In Alex Olson’s and Lisa Williamson’s first show at Shane Campbell Gallery they find in each other an interesting analog. Alex Olson’s paintings reference different forms of written text like announcements, editorials, or shorthand writing. Their pictorial flatness emphasizes their texture over an optic space and nods to the paintings’ source material. However, these references appear to be really just a way to organize shapes on a two-dimensional surface, to give it a reason to be one way and not another.
Ms. Olson’s works register two maybe three layers of paint at most. A majority of the paintings are built upon a textured patchwork of opposing white brush marks. By dragging a matte black paint atop the glossy white in strokes crossing the surface Ms. Olson further emphasizes a texture not unlike making a rubbing with charcoal.
This is seen in the painting Articulation where the dark matte black seems to fall from v-shaped marks, as if it were charcoal dust accumulating on the raised brushstrokes below. Ms. Olson also uses this matte black stroke to ring several of his canvases in a thin dark strip. The effect of this faux-shadow is to further flatten his canvases making them appear to be wafer thin and almost floating off of the wall.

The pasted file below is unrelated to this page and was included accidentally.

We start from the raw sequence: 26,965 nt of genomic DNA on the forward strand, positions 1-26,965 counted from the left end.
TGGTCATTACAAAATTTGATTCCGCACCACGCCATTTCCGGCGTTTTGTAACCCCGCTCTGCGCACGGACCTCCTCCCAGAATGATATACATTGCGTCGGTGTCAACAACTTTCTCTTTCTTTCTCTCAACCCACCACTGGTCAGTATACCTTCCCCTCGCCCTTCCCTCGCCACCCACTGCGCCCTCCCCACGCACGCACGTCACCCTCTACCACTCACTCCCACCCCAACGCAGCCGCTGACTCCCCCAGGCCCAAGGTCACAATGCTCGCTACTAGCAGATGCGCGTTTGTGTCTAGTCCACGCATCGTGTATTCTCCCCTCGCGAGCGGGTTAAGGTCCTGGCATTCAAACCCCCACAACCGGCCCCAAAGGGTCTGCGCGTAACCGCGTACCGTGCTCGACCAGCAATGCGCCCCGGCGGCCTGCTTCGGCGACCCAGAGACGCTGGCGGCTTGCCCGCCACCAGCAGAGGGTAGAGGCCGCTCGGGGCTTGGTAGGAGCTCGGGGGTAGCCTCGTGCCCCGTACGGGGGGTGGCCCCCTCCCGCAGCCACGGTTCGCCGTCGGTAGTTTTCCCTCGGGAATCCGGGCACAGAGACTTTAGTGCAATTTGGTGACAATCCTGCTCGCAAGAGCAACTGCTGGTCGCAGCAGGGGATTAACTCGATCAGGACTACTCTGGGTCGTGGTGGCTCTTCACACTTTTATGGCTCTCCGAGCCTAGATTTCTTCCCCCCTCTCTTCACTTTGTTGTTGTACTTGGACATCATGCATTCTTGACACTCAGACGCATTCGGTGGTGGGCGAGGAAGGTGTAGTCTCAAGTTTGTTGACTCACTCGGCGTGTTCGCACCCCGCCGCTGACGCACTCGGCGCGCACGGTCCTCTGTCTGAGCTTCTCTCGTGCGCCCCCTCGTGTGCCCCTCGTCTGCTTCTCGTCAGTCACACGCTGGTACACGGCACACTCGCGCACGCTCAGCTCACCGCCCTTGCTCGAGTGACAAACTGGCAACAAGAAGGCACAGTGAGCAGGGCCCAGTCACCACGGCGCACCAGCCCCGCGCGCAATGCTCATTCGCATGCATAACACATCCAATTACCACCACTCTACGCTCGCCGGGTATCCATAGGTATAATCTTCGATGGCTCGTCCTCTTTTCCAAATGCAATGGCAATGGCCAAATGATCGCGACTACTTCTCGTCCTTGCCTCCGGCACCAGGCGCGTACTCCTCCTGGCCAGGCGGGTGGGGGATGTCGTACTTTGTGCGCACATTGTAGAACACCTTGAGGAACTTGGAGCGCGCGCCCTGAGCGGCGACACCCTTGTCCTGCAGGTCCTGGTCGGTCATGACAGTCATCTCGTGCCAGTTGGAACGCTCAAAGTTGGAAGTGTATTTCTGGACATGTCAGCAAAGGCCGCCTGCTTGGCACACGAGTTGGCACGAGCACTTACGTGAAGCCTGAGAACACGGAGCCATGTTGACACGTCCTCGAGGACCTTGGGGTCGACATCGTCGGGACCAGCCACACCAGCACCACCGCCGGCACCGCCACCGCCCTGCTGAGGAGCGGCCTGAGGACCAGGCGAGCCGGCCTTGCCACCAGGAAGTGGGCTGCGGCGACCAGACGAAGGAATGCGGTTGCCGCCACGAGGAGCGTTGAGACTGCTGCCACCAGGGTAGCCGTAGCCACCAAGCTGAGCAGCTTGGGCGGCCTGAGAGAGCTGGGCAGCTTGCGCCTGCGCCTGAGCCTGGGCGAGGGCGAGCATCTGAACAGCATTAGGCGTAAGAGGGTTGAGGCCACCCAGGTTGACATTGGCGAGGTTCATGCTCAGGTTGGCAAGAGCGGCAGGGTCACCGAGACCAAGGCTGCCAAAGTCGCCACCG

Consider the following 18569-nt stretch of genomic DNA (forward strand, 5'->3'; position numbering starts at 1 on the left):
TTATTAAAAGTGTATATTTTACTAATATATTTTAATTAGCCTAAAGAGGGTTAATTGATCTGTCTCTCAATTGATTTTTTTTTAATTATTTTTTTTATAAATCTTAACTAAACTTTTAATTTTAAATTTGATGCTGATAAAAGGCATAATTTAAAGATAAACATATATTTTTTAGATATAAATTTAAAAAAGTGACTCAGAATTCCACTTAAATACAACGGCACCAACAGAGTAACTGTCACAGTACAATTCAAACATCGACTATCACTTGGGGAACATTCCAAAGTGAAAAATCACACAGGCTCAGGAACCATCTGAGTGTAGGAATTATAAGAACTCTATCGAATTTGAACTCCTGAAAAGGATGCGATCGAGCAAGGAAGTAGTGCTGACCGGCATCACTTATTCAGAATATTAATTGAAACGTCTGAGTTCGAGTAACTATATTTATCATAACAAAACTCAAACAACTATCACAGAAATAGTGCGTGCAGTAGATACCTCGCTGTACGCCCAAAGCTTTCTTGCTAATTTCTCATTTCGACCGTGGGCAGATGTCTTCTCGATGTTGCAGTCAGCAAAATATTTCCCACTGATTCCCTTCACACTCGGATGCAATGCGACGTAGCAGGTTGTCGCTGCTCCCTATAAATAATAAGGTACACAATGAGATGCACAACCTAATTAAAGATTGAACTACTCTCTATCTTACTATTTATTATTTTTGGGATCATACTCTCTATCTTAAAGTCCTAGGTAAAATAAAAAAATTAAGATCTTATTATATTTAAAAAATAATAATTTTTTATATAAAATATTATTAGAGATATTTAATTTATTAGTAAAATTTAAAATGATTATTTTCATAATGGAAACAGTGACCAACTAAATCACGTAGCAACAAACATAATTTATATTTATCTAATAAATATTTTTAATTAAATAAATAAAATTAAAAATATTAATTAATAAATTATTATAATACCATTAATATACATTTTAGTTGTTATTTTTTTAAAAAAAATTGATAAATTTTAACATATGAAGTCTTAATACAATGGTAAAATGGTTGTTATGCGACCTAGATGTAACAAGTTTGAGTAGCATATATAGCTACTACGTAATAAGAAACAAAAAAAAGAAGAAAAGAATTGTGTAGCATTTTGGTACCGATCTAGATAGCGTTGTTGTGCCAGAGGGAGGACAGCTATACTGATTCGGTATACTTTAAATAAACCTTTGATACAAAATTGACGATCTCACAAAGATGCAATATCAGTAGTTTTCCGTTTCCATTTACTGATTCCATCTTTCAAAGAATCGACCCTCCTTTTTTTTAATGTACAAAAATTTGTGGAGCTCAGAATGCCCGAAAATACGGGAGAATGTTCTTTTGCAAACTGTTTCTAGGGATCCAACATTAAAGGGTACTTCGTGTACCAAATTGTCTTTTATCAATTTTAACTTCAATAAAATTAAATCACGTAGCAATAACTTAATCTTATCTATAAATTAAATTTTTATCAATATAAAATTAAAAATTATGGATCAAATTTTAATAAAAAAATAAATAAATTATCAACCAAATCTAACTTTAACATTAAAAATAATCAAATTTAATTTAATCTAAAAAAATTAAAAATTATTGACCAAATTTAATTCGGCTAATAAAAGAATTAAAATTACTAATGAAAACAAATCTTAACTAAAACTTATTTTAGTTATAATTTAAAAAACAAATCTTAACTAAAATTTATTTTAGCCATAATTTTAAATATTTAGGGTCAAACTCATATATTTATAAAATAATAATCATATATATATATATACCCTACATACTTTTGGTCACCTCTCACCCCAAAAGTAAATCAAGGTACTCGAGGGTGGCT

Installation view of Alex Olson and Lisa Williamson at Shane Campbell Gallery, Chicago. Image courtesy the gallery.
Similarly Lisa Williamson’s framed paper pieces also name recognizable sources, like her paper relief The Unswept Floor is Here Shown at an Angle or Faulty Window with an Awkward Shade. In Faulty Window, a broken rectangular white shape floats in a black surround above accordion folds in the paper. Another paper work like This Mouth is simply a painted maroon sheet of paper lightly folded at the bottom. Beneath the fold a brilliant red color peeks out. With the title in mind the work does resemble a wide-open mouth. With Ms. Williamson’s references it’s hard to tell which comes first. Either the work proceeds from an extended formal investigation of a source or the title represents an attribution of a recognizable form onto an otherwise abstract work.
Ms. Williamson’s series Low and Horizontal pushes this tension into a comment on design. In three separate floor pieces cut canvas lays atop on large veneered panels of wood. The polished but slightly cheap looking walnut stained panels are each ringed by fashionably tinted versions of the primary colors in what must be a superficial Bauhaus reference. Together, the elements of the work form references given via titles: Low and Horizontal, Floor Plan, Low and Horizontal, Roll and Low and Horizontal, Bed.
Ms. Olson’s and Ms. Williamson’s practices land in a familiar territory between “abstraction” and “representation”, but this designation fails to be descriptive or useful. Instead the work begins to talk about a priori vs. tacit knowledge. This is the difference between planning something out or making it up as you go along and responding to what you learn. These two modes of thought and action cannot be neatly separated and it is the balance between the designed and “found out” in these works that makes them difficult to quantify and thus inviting to look at.